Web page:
Methane: The misunderstood gas?


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What Is Methane?

It is a type of gas produced by an organism in the human gut called methanogens. Elevated levels of methane in SIBO breath testing has been associated with constipation in the research. It is now referred to as intestinal methanogen overgrowth.

Methane SIBO Breath Test Results

In conclusion, the combined measurement of hydrogen and methane should offer considerable improvement in the diagnosis of malabsorption syndromes and SIBO when compared with a single hydrogen breath test.

This quote comes from a 2013 paper entitled ‘The importance of methane breath testing: a review‘.

We can do a SIBO Breath test which evaluates he amount of hydrogen and methane an individual is excreting via the breath. These gasses are primarily produced by organisms in the gut, are transported to the lungs and then exhaled. Some is also excreted via flatulence.

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What Does A High Methane Breath Test Result Mean?

We first need to establish what a positive methane test is. The North American Consensus criteria state that a result of 10ppm or higher, at any point in the breath test, may be viewed as positive for methane.

Generally people consider elevated test results to indicate an imbalance in these methanogens organisms, and an underlying cause of constipation dominant IBS.

However, not as many people know that the gas, via different levels of research, has been found to have anti-oxidant, anti-inflammatory and antiapoptosis properties.

The question then becomes:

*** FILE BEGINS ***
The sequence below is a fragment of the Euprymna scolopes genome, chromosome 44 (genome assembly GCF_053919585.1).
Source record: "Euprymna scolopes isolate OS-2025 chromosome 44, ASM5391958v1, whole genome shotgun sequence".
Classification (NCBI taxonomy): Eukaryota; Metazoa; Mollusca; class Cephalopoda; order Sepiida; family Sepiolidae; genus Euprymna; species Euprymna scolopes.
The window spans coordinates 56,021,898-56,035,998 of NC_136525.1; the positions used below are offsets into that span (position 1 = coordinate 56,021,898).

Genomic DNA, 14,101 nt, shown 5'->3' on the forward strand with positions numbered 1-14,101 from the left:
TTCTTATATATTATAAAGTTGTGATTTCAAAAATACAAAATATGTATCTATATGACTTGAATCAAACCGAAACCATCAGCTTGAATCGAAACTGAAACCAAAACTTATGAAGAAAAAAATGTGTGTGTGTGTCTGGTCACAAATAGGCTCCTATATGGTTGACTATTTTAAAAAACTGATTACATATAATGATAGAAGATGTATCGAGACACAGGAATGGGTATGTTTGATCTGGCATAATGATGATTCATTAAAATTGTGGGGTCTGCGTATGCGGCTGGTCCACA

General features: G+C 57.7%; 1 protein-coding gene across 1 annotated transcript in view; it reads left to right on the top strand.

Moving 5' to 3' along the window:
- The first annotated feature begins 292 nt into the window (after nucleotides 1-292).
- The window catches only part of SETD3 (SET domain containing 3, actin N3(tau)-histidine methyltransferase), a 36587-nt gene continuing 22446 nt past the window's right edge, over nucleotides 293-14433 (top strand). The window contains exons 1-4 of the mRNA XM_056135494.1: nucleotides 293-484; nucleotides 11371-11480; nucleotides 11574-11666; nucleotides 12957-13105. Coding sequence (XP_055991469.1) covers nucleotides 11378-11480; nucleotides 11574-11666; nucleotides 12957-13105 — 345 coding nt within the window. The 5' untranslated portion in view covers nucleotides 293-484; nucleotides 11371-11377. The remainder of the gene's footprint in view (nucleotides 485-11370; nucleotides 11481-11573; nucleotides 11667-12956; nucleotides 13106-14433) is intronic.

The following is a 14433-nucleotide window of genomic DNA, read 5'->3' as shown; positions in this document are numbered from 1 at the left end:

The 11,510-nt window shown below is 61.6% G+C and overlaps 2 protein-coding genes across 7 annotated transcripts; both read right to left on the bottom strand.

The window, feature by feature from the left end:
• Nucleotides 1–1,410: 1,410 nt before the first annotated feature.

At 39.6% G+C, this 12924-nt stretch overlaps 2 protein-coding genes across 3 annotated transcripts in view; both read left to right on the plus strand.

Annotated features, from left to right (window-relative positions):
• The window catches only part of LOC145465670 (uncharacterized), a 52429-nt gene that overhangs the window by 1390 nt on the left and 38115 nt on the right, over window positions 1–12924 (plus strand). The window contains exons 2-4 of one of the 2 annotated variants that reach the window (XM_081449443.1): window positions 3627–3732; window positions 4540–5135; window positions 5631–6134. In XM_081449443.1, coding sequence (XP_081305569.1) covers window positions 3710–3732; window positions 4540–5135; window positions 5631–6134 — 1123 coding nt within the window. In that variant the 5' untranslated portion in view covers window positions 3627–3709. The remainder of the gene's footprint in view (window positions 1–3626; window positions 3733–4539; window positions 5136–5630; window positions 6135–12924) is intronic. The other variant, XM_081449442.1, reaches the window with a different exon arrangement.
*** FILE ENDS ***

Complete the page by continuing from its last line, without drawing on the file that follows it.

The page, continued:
Could elevated methane in breath tests be an adaptive response?

Meaning, could the body have deliberately ‘allowed’ for a bloom in methanogens (the methane producing organisms) to maintain some degree of health, at the expense of  constipation? Could constipation be the better of two outcomes?

Methane has several important biological effects that can protect cells and organs from inflammation, oxidant, and apoptosis.


What About High Baseline Methane Levels In a Breath Test?

It is thought this might be caused by imbalances in the oral microbiome, stomach microbiome or be indicative of severe constipation.

How Do You Treat High Methane SIBO?

So the question becomes does this change how we support a client when they have a positive SIBO test?

Well, yes and no.

We many want to include strategies to directly lower the level of methanogens in the gut, but we also need to be thinking about any underlying factors that may have allowed for this in the first place?

We may want to be thinking about inflammatory mechanisms and oxidative stress levels.

Research has discussed how oxidative stress in those with IBD (inflammatory bowel disease) may contribute to poor motility. Poor motility may allow for a bloom in methane producing organisms – not just because they are ‘slow growers’ but because they may be helping quench the oxidative stress that has contributed to the poor motility.

I think the main message from this is that we have to take a Functional Medicine/holistic approach to this condition. The focus can’t be on just trying to lower the methane levels. We need to be supporting the individual as a whole, not a part. That being said the below I have found helpful in cases of intestine methanogen overgrowth:

  • This probiotic has been shown to help lower methane.
  • NAC – a sulphurous compound with antioxidant and anti-inflammatory properties.
  • Neem and oregano oil as antimicrobials.
  • PHGG – a prebiotic fibre which has been shown to lower methane levels.


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How to Interpret Hydrogen Breath Tests

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